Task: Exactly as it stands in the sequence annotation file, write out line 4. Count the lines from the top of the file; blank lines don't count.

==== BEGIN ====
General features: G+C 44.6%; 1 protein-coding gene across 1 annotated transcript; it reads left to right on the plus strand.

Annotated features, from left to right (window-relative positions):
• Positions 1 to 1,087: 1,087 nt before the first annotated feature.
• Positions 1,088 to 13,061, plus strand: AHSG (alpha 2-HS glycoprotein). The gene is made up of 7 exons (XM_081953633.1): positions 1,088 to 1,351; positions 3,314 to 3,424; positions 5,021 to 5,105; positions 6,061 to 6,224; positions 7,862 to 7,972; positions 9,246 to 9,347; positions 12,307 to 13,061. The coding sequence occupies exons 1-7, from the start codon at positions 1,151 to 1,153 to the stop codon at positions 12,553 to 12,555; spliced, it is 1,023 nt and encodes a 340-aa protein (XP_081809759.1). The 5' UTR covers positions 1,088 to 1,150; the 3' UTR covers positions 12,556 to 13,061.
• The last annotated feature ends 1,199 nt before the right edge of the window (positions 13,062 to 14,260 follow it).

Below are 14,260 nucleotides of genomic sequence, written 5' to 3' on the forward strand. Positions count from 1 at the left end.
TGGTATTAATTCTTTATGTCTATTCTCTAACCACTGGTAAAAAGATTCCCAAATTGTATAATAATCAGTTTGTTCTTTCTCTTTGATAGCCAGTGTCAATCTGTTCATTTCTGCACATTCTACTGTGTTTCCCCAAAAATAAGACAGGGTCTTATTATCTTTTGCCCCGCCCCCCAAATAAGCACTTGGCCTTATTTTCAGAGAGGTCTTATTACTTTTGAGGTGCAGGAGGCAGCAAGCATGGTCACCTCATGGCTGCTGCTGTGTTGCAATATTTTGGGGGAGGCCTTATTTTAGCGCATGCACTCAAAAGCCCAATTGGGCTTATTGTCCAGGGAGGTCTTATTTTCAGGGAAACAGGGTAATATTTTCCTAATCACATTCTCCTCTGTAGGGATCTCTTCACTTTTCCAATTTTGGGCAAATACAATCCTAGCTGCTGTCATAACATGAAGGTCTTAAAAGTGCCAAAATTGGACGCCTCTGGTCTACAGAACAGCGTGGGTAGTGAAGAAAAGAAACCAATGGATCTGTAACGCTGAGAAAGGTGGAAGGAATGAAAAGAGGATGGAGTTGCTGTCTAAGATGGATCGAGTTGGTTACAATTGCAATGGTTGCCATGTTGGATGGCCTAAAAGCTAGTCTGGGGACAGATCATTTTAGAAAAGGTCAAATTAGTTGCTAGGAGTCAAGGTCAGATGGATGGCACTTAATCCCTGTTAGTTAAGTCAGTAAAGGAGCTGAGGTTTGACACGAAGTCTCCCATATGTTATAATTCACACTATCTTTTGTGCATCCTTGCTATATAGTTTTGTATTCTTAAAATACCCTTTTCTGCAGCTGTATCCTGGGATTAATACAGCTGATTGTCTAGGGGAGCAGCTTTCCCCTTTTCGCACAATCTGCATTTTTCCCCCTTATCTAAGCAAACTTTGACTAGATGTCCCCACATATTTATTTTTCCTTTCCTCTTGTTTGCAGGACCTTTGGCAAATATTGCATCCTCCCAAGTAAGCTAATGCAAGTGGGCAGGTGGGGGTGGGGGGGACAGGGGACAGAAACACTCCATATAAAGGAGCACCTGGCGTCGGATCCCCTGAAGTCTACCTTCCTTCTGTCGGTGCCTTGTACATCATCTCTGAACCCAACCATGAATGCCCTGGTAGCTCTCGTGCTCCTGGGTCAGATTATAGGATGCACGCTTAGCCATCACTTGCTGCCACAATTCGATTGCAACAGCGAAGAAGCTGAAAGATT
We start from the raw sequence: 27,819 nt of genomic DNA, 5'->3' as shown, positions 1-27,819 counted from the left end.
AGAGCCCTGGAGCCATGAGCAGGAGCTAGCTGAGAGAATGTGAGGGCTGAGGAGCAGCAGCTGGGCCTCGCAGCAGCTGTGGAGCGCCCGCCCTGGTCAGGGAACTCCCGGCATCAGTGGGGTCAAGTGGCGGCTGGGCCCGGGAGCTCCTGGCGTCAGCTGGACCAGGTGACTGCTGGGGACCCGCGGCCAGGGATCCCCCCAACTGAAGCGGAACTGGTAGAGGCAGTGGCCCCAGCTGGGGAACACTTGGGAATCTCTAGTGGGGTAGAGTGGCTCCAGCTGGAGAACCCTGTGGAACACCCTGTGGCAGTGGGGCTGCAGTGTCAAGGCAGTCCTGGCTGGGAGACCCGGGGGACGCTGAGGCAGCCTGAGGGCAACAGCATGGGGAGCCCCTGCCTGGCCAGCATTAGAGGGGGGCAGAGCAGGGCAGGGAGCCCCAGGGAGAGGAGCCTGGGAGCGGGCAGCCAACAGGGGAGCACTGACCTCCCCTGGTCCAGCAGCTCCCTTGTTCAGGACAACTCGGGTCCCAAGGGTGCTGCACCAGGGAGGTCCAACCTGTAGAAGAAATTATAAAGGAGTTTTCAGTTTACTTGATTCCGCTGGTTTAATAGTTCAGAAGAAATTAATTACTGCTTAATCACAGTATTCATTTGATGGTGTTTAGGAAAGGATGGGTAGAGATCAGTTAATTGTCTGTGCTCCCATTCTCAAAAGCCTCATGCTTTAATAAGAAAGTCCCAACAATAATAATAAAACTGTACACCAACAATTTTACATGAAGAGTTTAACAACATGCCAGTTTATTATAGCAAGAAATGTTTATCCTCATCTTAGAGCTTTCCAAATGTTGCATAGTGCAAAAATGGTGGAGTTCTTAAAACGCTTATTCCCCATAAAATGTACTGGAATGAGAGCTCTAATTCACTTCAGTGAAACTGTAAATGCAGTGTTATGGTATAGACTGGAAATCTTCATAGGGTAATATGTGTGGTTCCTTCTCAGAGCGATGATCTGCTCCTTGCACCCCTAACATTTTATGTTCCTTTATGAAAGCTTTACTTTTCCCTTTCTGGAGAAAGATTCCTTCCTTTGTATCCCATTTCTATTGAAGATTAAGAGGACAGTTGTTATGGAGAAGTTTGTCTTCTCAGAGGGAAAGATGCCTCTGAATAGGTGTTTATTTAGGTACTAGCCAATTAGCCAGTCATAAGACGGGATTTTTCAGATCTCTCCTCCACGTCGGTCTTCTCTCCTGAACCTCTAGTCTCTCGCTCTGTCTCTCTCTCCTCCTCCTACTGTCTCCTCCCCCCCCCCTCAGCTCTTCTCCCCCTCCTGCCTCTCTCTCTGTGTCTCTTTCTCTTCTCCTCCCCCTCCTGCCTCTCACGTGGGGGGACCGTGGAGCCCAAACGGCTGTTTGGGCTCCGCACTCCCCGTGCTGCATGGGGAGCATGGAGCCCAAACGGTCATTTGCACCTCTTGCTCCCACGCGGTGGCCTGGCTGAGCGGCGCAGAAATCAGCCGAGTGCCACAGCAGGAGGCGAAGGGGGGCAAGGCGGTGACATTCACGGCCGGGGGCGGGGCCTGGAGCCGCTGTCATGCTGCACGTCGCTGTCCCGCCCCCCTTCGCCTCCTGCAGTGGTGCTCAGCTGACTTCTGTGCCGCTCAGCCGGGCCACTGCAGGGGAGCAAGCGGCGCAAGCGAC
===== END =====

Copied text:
• Positions 1,088 to 13,061, plus strand: AHSG (alpha 2-HS glycoprotein). The gene is made up of 7 exons (XM_081953633.1): positions 1,088 to 1,351; positions 3,314 to 3,424; positions 5,021 to 5,105; positions 6,061 to 6,224; positions 7,862 to 7,972; positions 9,246 to 9,347; positions 12,307 to 13,061. The coding sequence occupies exons 1-7, from the start codon at positions 1,151 to 1,153 to the stop codon at positions 12,553 to 12,555; spliced, it is 1,023 nt and encodes a 340-aa protein (XP_081809759.1). The 5' UTR covers positions 1,088 to 1,150; the 3' UTR covers positions 12,556 to 13,061.